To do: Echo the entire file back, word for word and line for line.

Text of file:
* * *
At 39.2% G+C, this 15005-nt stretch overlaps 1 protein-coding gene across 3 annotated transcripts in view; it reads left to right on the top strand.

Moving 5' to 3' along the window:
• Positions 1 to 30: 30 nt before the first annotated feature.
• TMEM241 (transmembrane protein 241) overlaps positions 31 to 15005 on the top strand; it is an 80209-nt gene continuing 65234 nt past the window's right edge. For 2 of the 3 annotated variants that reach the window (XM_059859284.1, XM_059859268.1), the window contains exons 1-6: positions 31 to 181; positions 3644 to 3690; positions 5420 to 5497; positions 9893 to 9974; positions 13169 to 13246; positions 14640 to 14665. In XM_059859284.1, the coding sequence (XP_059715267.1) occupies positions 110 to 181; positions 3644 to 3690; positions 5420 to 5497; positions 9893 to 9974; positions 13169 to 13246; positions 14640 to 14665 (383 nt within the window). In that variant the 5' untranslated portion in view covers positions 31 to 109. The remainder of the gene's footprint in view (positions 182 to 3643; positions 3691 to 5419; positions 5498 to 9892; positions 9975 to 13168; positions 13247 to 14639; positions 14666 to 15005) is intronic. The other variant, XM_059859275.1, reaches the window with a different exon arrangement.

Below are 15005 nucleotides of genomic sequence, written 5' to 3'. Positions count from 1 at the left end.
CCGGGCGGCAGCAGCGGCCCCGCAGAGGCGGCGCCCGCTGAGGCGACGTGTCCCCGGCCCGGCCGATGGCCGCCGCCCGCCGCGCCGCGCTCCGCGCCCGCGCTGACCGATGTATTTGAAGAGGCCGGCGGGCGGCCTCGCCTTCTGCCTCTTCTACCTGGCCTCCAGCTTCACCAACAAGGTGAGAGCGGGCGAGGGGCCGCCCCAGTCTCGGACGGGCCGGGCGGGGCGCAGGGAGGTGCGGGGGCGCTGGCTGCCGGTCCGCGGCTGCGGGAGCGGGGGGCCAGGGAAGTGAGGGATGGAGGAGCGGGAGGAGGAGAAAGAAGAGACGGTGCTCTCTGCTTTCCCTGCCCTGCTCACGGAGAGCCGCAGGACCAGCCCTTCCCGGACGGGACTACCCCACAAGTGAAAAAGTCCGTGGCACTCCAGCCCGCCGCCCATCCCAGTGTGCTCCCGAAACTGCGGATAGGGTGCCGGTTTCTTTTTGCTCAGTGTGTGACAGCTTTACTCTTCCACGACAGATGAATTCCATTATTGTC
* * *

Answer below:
At 39.2% G+C, this 15005-nt stretch overlaps 1 protein-coding gene across 3 annotated transcripts in view; it reads left to right on the top strand.

Moving 5' to 3' along the window:
• Positions 1 to 30: 30 nt before the first annotated feature.
• TMEM241 (transmembrane protein 241) overlaps positions 31 to 15005 on the top strand; it is an 80209-nt gene continuing 65234 nt past the window's right edge. For 2 of the 3 annotated variants that reach the window (XM_059859284.1, XM_059859268.1), the window contains exons 1-6: positions 31 to 181; positions 3644 to 3690; positions 5420 to 5497; positions 9893 to 9974; positions 13169 to 13246; positions 14640 to 14665. In XM_059859284.1, the coding sequence (XP_059715267.1) occupies positions 110 to 181; positions 3644 to 3690; positions 5420 to 5497; positions 9893 to 9974; positions 13169 to 13246; positions 14640 to 14665 (383 nt within the window). In that variant the 5' untranslated portion in view covers positions 31 to 109. The remainder of the gene's footprint in view (positions 182 to 3643; positions 3691 to 5419; positions 5498 to 9892; positions 9975 to 13168; positions 13247 to 14639; positions 14666 to 15005) is intronic. The other variant, XM_059859275.1, reaches the window with a different exon arrangement.

Below are 15005 nucleotides of genomic sequence, written 5' to 3'. Positions count from 1 at the left end.
CCGGGCGGCAGCAGCGGCCCCGCAGAGGCGGCGCCCGCTGAGGCGACGTGTCCCCGGCCCGGCCGATGGCCGCCGCCCGCCGCGCCGCGCTCCGCGCCCGCGCTGACCGATGTATTTGAAGAGGCCGGCGGGCGGCCTCGCCTTCTGCCTCTTCTACCTGGCCTCCAGCTTCACCAACAAGGTGAGAGCGGGCGAGGGGCCGCCCCAGTCTCGGACGGGCCGGGCGGGGCGCAGGGAGGTGCGGGGGCGCTGGCTGCCGGTCCGCGGCTGCGGGAGCGGGGGGCCAGGGAAGTGAGGGATGGAGGAGCGGGAGGAGGAGAAAGAAGAGACGGTGCTCTCTGCTTTCCCTGCCCTGCTCACGGAGAGCCGCAGGACCAGCCCTTCCCGGACGGGACTACCCCACAAGTGAAAAAGTCCGTGGCACTCCAGCCCGCCGCCCATCCCAGTGTGCTCCCGAAACTGCGGATAGGGTGCCGGTTTCTTTTTGCTCAGTGTGTGACAGCTTTACTCTTCCACGACAGATGAATTCCATTATTGTC